Russian deputy requests U.S. court's protection from defendant's questioning
MOSCOW, November 17 - RAPSI. Russian parliamentary deputy Ashot Yegiazaryan has filed a motion with a U.S. court for a protective order prohibiting defendant Pyotr Zalmayev, a U.S. citizen, from seeking his testimony irrelevant to the case, in particular on his business reputation. The Russian Legal Information Agency (RAPSI) has a copy of the motion.
"Mr. Zalmayev should be prohibited from questioning Mr. Yegiazaryan about events occurring years ago in Russia or elsewhere overseas that are unrelated to the statements challenged in the complaint, as well as about his general reputation in Russia," the document reads.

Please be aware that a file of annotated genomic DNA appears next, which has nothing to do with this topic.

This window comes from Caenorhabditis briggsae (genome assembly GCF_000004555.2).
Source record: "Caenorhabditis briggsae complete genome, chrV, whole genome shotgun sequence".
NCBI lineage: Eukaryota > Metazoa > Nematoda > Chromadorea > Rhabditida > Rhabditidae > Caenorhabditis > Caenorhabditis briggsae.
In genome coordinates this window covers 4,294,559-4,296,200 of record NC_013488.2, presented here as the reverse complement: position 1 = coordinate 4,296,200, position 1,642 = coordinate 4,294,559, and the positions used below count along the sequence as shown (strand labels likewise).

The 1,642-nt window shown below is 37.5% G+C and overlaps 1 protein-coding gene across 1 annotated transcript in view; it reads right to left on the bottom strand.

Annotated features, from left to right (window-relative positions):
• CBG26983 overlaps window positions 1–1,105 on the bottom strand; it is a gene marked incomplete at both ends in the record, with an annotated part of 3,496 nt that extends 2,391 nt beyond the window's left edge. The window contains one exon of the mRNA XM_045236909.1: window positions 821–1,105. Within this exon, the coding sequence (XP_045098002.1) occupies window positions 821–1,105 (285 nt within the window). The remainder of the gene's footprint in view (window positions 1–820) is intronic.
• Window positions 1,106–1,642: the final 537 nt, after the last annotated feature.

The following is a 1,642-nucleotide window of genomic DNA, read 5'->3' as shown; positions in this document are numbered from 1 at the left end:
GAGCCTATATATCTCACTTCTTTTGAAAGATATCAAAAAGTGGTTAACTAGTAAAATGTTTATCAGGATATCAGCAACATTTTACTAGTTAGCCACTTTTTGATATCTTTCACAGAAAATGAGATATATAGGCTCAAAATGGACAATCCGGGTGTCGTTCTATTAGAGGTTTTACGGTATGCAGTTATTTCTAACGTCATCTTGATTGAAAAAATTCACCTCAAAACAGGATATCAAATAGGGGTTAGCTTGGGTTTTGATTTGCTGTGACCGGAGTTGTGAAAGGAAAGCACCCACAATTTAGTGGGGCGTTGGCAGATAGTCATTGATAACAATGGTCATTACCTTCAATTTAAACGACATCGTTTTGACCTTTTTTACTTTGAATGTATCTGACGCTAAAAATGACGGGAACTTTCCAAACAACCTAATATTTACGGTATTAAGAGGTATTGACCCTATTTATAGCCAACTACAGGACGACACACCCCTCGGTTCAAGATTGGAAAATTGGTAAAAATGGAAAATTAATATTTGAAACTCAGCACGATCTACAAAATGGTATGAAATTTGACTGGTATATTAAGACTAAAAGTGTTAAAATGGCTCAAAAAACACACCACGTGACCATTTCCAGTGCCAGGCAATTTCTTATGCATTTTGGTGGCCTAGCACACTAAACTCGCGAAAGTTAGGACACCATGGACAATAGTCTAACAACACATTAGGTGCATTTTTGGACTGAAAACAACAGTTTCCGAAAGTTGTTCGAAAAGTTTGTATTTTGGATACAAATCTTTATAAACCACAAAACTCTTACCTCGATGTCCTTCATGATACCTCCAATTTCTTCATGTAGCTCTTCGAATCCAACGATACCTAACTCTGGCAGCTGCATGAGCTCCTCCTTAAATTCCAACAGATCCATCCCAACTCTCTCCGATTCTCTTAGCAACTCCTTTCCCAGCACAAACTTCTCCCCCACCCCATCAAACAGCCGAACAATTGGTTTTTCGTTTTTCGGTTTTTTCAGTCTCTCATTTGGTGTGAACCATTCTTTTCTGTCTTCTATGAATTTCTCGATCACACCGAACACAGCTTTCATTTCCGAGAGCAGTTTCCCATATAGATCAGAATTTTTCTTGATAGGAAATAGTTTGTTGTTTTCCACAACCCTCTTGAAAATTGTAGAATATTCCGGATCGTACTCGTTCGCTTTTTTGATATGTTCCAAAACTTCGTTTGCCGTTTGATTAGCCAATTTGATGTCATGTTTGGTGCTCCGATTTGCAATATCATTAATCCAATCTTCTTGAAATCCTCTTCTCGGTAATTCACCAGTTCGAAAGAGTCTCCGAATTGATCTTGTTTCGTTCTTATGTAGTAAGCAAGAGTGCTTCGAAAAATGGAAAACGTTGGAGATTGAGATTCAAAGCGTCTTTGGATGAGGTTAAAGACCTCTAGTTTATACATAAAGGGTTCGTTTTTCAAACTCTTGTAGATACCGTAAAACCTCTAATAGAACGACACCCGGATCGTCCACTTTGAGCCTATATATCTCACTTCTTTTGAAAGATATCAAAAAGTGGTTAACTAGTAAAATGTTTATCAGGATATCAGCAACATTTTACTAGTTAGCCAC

In Russia Yegiazaryan was deprived of his parliamentary immunity. He is under investigation on fraud charges and faces 10 years in prison. He has been on the federal wanted list since November 2010 and on the international wanted list since late December. The State Duma (Russian parliament's lower house) consented to his arrest in March.
In his action filed with the federal court in the Southern District of New York Yegiazaryan claimed that he was a victim of a corporate raid initiated by businessmen Suleiman Kerimov and Arkady Rotenberg, as well as former Moscow mayor Yuri Luzhkov.
According to Yegiazaryan, the conflict stems from his involvement in the Moscow hotel renovation project.
The defendant heads the Eurasia Democracy Initiative research and production association.
Yegiazaryan holds that it was Zalmayev, who launched a negative public relations effort against him as part of his corporate raid.
In his motion Yegiazaryan emphasized that Zalmayev would like "to delve intrusively into every nook and cranny of Yegiazaryan's existence" and requests the court to limit the defendant's interest.